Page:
The implications of that statement for a world straddling digital and communal culture, lost somewhere between Facebook and the outside world, are staggering. And Steinkamp was the first to make that statement -- exclusively using the self-referential language of zeros and ones -- almost unthinkably before its time.

Born in 1958, Steinkamp is that rare Generation X artist whose work applies and appeals to younger and future generations far more than existing ones, or even the disaffected population of her own. Her work is hailed as much for what it embodies as what it prognosticates for the future of 21st century art -- exactly what those five college students were musing over as their shadows engaged in sophisticated horseplay.

>A suspension of disbelief

In the case of an untitled 1993 piece, acquired by the gallery in advance of its revolutionary "Extreme Abstraction" exhibition in 2005, the floor itself becomes a brilliantly colored cross between a breathing creature and a heaving river. That seminal piece, which Steinkamp calls her "epiphany," is cast onto the floor space between two staircases by two projectors mounted overhead near the entrance to the gallery's Clifton Hall Link.

"This piece made me realize, just like [Dan] Flavin, actually, that I could dematerialize space with light," Steinkamp said in a recent lecture at the gallery, referring to the work of the seminal light and space artist whose work similarly broke out of the artistic boundaries of its time.

In order for that perceptual trick to work, the viewer has to willfully forget that what they're seeing comes out of high-tech video projectors and painstakingly designed computer algorithms. Hughes noted that to fully appreciate Steinkamp's work on more than a simply aesthetic level, a suspension of disbelief is required.

Fortunately for viewers, unlike the more traditional light and space artists from the recently closed "Panza Collection" exhibition, the artist makes that jump exceedingly easy with meticulously installed pieces that often obscure the means of their production.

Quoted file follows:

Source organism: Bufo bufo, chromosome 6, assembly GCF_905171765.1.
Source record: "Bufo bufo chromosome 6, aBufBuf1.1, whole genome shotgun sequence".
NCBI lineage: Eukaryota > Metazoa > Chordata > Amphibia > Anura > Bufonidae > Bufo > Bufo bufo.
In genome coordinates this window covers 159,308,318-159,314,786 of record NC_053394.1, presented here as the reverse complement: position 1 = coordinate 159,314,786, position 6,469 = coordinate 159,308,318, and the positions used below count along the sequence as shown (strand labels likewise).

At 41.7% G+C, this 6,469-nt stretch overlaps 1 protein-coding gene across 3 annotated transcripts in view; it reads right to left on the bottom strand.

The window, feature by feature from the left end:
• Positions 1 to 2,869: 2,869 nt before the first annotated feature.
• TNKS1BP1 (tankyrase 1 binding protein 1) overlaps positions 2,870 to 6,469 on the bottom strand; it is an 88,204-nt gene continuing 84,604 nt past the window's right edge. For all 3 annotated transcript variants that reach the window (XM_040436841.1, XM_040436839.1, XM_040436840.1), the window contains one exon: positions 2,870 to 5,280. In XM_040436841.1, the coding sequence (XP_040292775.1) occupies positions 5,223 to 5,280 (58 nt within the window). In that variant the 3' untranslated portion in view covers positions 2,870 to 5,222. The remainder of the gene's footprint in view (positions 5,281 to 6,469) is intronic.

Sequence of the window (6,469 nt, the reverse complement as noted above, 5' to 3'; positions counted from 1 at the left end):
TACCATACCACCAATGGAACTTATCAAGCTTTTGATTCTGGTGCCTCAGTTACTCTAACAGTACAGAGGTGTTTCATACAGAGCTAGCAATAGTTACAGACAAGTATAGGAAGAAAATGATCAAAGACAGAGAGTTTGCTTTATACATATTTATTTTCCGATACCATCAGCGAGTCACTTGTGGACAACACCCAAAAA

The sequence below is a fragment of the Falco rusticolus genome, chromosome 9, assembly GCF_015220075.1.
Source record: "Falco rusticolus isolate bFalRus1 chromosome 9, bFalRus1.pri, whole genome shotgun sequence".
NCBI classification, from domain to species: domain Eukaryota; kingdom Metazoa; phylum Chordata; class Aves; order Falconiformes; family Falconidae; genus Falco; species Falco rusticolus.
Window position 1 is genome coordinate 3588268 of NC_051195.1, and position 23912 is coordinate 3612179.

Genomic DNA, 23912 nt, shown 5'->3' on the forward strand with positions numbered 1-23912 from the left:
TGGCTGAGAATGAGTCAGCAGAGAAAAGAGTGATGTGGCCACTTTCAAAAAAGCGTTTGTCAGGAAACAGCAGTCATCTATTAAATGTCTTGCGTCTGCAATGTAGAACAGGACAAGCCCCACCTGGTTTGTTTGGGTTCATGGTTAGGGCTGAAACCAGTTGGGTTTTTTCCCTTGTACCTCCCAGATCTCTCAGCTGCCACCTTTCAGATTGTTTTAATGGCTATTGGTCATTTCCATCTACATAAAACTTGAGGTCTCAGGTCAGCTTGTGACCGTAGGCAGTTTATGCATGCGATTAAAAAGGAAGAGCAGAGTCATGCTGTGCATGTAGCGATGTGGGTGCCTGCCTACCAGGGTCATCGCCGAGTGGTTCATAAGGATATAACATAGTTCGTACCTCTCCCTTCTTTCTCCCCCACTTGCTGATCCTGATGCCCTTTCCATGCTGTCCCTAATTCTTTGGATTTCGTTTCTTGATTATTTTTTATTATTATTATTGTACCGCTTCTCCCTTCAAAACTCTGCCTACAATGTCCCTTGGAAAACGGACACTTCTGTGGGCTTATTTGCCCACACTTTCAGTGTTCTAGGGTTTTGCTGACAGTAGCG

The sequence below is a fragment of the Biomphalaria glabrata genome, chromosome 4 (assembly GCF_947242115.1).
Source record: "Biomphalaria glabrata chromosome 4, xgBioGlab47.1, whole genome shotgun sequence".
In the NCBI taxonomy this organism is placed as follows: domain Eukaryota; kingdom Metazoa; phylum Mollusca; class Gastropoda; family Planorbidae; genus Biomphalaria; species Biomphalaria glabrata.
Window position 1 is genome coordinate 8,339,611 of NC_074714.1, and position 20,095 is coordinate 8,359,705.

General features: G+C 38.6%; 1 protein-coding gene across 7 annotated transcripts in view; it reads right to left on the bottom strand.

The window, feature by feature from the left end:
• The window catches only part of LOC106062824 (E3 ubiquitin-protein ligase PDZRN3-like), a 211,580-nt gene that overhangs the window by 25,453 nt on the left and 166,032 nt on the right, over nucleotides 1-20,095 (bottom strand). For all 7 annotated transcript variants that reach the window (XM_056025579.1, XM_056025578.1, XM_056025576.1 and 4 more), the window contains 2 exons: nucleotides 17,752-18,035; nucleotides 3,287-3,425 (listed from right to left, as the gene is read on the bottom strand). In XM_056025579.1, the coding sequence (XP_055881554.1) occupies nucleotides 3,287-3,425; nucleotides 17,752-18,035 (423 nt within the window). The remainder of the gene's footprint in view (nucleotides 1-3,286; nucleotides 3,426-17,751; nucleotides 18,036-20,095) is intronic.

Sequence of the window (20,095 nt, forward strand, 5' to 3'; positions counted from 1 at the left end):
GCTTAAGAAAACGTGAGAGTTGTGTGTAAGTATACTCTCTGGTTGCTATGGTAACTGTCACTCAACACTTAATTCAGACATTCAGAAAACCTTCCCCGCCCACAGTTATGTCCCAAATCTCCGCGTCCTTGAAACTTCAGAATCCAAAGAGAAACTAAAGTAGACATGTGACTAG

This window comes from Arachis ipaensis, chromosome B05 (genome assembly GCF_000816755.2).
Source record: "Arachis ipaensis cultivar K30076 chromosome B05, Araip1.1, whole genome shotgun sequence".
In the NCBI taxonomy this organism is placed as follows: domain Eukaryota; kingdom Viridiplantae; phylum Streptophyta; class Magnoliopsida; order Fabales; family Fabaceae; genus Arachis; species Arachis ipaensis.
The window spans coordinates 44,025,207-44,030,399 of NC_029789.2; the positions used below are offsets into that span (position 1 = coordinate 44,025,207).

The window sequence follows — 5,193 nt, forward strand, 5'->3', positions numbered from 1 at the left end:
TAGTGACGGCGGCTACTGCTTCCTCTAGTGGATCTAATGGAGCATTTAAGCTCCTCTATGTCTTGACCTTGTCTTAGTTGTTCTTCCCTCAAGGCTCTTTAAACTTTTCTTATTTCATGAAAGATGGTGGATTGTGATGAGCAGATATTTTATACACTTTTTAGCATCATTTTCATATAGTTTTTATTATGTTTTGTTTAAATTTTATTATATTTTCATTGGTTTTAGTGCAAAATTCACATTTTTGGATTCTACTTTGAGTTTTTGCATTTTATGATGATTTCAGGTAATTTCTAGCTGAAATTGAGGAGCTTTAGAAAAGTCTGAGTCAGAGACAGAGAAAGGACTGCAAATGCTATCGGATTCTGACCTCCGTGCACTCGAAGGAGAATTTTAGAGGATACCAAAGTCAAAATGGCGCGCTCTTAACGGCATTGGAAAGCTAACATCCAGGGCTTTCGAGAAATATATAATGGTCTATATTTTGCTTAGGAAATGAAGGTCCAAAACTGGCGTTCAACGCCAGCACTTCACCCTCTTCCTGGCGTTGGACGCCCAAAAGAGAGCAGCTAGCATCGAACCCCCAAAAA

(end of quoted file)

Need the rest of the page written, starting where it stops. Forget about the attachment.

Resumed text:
"I wouldn't say that Jennifer considers herself to be a video artist per se," Hughes said. "She's a new media artist, in the sense that she's creating these works completely on the computer. She creates the imagery, she animates the imagery. Projection is just a means for getting on the walls."

Steinkamp's approach to transforming architecture came out of a long artistic tradition with roots in the '60s, a decade that saw groundbreaking contributions from artists who dealt with light, environment and space like Robert Irwin, James Turrell and, especially, Flavin. Works from all three of those artists factored prominently into the Panza show at the Albright-Knox, and Steinkamp's inclusion ties in nicely for those who are interested in where she fits in the spectrum of modern art.

>A hot commodity

Steinkamp remembers when she decided to dedicate her practice to digital art. She was a student at the California Institute of Technology in 1982, taking a class from Gene Youngblood, an influential professor who wrote the book "Expanded Cinema."

"In 1982, I saw some of the first computer animation stuff and my head exploded," Steinkamp said, referring to groundbreaking films by the artist Ed Emshwiller. "I had what Buddhist priests try to get after. And I haven't had it since, but it's a cool feeling, really. Maybe it's just some weird synapse thing in your head: You have to do this."

That "weird synapse thing," whatever it was, has made her one of the more sought-after artists of the last decade. She is a hot commodity with museums, collectors and many critics, who think, as Hickey wrote, that "Steinkamp is the first artist whose work demonstrates the likelihood that the most significant painters of the 21st century will be using computer-driven projections to create and present their work."

To help viewers appreciate Steinkamp's work on more than just a shock-and-awe level, Hughes has incorporated a reading room into the gallery. With explanatory wall panels, books and chairs, the room seems more apt for a library. But Hughes, on a personal mission to include more context in the shows she curates, saw an opportunity here and went with it. The room also includes a computer for visitors to leave comments and have discussions about the show.

"It incites dialogue for people to talk about artwork, even for people who maybe are uncomfortable talking to each other about artwork," Hughes said.

"I feel her work evokes a third eye for those who do not use recreational chemistry," an anonymous commentator said. "For me, it just enhanced it."

The next comment? "Word."